Mark: That's probably the best way to put it, I think. It's the high-volume stuff that's low-value. There's so much stuff going on that you really just don't have time to tackle it, either because you don't have the data to be able to dig deep into it or you just don't have the resources. You don't have the time resources because as much time as it takes to do big spend is the same amount of time as it takes to do small spend, and committing resources to small spend analysis just ... For a lot of CPOs, it's just not worth it. Would you say that's correct?
Tarek: Oh, 100%. It doesn't make sense, and what the industry has historically given us is catalogs. You have these large organizations globally that have better pricing because they buy more goods, and what we're seeing through our platform is that by getting a large company with buying power in front of more organizations in the bidding or competitive process you're able to lower the price, and we see that sweet spot at five. When you bring more than five vendors into a party, so to say, on the garbage or tail spend, you drive the price down by 70%.
Mark: Wow. That's huge.
Tarek: I've actually had someone refer to it as garbage spend before.
Mark: Yeah. I can definitely see why people would think that way. I mean, it's such a big deal because we don't get the transparency that we need on tail spend or IT purchases or whatever it may be. What does the lack transparency mean when it comes to negotiation? Does it inhibit negotiation? Does it makes negotiations worse? What's going on there?
Tarek: So, I can only speak to the sales background, and that includes purchasing technologies for sales or having sat on one side of the table on the selling side, and for me, the lack of transparency is kind of frustrating. You get into a value sale, especially if you're selling software, because nobody buys large enterprise purchases if it doesn't provide the organization value, and what happens is sometimes it goes on for two weeks, maybe even longer, with negotiation back and forth because you guys can't just arrive on the proper price, and sometimes both parties walk. So, not only does it waste cycles, but it also wastes energy and time, which I think is the most valuable commodity, especially for someone in the procurement spot because they're trying to juggle many hats throughout the day.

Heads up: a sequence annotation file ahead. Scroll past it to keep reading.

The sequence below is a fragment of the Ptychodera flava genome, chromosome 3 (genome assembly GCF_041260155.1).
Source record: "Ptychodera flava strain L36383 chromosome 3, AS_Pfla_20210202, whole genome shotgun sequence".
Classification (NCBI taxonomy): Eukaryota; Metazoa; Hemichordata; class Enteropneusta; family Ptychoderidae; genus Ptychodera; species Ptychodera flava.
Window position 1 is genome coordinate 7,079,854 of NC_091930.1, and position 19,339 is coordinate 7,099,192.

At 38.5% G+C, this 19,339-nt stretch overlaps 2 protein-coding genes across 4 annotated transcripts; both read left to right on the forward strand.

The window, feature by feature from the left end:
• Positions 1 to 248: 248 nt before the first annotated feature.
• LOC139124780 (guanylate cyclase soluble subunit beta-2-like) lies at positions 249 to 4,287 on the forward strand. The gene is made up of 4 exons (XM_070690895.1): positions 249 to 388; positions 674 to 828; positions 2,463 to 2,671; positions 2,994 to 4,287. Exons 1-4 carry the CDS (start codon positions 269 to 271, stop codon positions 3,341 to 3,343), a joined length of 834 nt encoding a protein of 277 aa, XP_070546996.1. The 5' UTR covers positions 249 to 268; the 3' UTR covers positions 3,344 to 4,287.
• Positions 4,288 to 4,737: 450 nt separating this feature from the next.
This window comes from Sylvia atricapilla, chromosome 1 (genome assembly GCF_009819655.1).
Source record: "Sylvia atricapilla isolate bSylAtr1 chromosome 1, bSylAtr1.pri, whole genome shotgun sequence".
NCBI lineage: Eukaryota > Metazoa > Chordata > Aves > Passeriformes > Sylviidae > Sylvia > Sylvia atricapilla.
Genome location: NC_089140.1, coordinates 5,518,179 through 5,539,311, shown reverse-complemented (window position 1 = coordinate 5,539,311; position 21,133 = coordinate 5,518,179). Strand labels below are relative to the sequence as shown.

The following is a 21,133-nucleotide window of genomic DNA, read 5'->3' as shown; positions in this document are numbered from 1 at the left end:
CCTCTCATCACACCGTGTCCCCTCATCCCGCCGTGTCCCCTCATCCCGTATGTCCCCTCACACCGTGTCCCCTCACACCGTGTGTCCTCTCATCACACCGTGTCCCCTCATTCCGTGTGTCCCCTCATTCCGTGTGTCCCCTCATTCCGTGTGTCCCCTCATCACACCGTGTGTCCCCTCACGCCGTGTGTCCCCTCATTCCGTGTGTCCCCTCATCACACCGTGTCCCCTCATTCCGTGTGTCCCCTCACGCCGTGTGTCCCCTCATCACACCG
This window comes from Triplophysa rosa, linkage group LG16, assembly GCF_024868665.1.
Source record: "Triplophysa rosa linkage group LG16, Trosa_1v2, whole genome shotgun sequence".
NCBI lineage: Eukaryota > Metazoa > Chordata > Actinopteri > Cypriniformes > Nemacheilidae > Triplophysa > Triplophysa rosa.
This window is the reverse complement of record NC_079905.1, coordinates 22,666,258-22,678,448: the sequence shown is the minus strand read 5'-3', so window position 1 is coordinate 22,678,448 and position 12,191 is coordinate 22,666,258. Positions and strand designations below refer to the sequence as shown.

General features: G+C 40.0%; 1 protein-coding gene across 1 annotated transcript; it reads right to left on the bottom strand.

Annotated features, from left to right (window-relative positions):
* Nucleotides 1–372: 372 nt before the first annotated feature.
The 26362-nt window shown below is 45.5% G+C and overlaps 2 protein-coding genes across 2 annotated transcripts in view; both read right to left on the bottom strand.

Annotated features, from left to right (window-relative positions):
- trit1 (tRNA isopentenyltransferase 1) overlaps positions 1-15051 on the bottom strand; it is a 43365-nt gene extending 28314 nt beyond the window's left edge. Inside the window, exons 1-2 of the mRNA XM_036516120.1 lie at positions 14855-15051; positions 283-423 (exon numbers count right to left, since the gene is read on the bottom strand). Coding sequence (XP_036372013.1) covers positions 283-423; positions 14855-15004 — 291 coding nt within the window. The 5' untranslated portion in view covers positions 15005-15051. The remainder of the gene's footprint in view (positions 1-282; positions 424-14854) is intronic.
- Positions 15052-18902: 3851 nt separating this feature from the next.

Mark: Yeah. I find that the lack of price transparency is probably one of the most frustrating things in the world for a procurement person because it's so difficult to determine value, especially if you're dealing with a salesperson that can't speak to the ROI that their product or their service provides to your organization. Right? The only default then is for that procurement person to determine that value by price and sort of what's included in that, and it's frustrating to know ... Without knowing what the buildup of that price is, it's frustrating to know how they come to a certain number or a certain increase.
You and I were chatting once about the price of hammers and how one year it was X price and the next year it was X plus 10%, and how did they even arrive to that? How do I know that that's a legitimate increase, or should I even be paying that? I find that it really damages relationships almost, but there's not a lot aside from, I guess, going on a site like FairMarkIT, there's not a lot that procurement people can do to determine that unless they want to spend the time going through the grossly huge amount of data to determine metal index pricing and how much of the percentage of the asset is made up of a certain metal type. I mean, for the tail spend stuff that analysis just isn't worth it.
Tarek: Yeah, and why should they? If I'm gonna go buy a car, I'm not gonna single source what the cost of the window is and then put that in my negotiation, so from a business aspect I definitely doesn't make sense.
Mark: Totally. Totally. So, now that we can see that there's at least something that we can use to create that price transparency, how do you think price transparency changes the negotiation and changes the discussion?